Adoption can offer children who cannot be brought up by their birth families the chance to grow up in a loving and stable family unit and give them a childhood they would not otherwise have enjoyed. Adoption can also undoubtedly be challenging, both for adopted children and their adoptive parents.
A recent survey carried out by the BBC and Adoption UK highlights some of the issues faced by adopted families. According to the survey:
- nearly half the adopters who took part described their adoption as ‘stable but challenging’
- more than a quarter described more serious challenges affecting their families or even posing a risk of the adoption breaking down
Challenges for families
Adopters are incredibly committed to the children they adopt and fortunately adoption breakdowns are rare. The proportion of adoptions that do break down is not entirely clear but a large scale study over 12 years conducted by the University of Bristol in 2014 found that 3.2% of the children in the sample left their adoptive homes prematurely.
Most adopted children have been in the care system, after the Family Court has decided they cannot live with their families. These children will have suffered or been at risk of suffering significant harm, often through a combination of neglect, abuse, or exposure to domestic abuse or substance misuse by their parents. As a result, by the time children are placed with adopters many will have gone through and perhaps remember traumatic experiences with the potential to affect them throughout their childhoods. Of the 4,690 children adopted from the care system to the end of March 2016 only 5% were aged under one year old.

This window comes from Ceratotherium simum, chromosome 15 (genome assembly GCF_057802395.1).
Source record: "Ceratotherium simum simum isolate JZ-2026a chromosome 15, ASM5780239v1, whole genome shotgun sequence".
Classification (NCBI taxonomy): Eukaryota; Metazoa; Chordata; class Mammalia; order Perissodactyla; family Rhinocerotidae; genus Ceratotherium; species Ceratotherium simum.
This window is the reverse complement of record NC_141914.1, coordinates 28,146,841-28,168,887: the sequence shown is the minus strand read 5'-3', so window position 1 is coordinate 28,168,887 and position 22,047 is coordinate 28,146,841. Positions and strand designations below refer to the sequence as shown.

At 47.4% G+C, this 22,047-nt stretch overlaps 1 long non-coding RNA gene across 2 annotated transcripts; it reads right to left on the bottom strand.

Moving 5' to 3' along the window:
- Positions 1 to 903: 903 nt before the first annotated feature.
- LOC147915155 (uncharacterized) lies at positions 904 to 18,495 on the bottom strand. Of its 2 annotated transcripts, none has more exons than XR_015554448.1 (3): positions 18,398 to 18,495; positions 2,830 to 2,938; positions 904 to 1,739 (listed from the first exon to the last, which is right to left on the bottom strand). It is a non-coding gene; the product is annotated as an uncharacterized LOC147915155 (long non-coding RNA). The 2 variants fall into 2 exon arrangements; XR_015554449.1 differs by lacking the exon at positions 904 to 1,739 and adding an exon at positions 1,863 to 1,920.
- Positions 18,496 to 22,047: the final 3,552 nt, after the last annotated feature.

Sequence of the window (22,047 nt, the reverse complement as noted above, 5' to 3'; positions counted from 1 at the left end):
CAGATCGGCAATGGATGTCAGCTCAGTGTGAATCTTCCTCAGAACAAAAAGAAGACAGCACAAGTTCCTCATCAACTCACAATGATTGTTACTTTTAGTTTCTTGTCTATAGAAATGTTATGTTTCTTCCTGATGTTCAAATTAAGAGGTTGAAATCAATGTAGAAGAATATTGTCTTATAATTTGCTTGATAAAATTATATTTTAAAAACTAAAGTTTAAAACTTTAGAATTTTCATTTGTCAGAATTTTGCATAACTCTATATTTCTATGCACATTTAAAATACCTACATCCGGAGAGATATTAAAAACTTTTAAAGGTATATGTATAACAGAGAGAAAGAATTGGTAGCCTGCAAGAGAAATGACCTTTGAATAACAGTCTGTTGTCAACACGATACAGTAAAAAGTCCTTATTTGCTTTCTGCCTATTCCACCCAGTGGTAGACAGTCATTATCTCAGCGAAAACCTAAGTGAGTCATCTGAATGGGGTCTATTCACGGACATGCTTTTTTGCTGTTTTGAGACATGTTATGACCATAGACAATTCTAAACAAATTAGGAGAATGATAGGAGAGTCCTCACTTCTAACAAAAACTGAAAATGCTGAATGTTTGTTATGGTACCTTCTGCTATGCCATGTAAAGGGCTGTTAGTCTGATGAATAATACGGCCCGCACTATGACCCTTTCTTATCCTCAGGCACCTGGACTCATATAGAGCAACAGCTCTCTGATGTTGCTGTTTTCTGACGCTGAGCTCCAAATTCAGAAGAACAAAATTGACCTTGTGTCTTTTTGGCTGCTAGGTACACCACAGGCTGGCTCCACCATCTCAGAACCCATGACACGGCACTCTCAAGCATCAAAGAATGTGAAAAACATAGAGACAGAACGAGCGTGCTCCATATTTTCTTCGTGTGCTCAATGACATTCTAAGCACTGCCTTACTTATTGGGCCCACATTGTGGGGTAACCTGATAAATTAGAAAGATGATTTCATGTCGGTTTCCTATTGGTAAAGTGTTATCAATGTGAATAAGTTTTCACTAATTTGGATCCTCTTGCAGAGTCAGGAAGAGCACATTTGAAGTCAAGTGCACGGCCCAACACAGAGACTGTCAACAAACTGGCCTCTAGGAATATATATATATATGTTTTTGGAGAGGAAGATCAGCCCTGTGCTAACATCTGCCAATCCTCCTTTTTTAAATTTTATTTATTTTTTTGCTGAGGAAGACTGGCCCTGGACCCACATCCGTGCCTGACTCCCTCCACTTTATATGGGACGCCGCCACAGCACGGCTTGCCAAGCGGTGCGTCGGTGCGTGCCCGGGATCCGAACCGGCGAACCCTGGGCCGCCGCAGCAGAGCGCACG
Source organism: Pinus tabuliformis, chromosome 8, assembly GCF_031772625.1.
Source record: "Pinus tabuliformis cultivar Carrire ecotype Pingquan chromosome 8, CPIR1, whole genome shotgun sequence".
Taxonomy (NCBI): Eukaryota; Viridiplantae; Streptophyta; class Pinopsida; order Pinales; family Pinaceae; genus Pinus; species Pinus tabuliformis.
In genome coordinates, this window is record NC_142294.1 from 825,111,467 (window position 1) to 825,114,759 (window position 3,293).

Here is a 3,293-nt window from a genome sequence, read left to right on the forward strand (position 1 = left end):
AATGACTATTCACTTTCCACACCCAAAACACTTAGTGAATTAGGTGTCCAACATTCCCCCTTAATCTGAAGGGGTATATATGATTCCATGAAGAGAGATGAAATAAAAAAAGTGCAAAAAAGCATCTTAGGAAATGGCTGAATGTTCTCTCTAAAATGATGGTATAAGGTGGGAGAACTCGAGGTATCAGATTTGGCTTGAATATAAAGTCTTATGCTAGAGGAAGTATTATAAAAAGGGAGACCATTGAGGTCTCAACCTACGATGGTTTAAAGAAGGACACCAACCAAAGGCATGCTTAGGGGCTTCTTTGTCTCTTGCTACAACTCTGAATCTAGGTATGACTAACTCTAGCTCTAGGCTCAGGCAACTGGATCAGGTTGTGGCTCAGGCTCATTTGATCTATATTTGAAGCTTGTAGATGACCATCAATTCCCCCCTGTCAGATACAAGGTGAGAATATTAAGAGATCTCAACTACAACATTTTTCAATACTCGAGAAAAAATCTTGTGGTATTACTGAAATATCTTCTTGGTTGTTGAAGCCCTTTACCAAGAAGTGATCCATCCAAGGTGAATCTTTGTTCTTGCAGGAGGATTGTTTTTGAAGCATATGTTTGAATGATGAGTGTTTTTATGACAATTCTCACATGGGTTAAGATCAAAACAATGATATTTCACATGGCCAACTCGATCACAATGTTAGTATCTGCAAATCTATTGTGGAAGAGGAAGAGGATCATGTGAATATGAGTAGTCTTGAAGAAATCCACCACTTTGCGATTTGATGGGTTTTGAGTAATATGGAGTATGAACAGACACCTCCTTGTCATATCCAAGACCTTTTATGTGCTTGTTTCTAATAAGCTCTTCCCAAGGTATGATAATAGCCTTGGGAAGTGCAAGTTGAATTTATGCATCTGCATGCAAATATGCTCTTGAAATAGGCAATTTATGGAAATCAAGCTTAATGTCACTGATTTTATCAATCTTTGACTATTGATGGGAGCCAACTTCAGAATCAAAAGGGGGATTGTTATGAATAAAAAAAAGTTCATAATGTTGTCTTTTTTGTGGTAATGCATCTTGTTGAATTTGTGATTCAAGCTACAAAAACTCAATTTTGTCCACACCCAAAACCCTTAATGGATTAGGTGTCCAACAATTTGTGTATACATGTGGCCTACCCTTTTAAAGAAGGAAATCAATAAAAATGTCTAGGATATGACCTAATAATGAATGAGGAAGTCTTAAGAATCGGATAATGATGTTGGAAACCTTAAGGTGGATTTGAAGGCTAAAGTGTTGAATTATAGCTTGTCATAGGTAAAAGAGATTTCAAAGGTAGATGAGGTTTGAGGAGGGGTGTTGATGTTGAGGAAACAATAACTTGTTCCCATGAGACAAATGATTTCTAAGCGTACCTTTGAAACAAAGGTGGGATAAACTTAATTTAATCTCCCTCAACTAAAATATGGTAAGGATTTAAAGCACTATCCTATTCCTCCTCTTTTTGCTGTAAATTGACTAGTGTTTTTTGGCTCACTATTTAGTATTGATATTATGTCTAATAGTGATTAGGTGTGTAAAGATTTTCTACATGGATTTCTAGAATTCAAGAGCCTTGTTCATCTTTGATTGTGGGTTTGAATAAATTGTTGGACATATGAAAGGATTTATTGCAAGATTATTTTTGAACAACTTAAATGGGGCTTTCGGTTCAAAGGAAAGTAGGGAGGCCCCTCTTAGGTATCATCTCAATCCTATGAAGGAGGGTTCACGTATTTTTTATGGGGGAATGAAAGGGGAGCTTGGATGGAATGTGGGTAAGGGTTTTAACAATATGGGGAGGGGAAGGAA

Support for adopters
What is clear from the survey and from our experience advising adopters is the importance of adopters receiving the clear information and support they and their children need, to help them deal with issues together. Whilst information and support is important at the time children are adopted, it can often be years afterwards, when children’s early childhood experiences begin to affect them in different and more challenging ways, that families are most in need of help.
There are many charitable and private organisations who provide excellent support and guidance to adopters, but adopters often need to turn to Local Authority social services departments for practical support around, for instance, managing challenging behaviour, or for help in accessing often scare children’s mental health services. In our experience, and as highlighted by the BBC and Adoption UK survey, adopters often find it difficult to get the support they need from Local Authorities in a timely manner, placing additional strain on families.
From many years of experience guiding families through the adoption process and helping adopters access the support they need, we know that the right legal advice and representation can be critical. We help families get the support they need from Local Authorities at the time they need it. We also have extensive experience acting for children in care proceedings and understand the issues they face.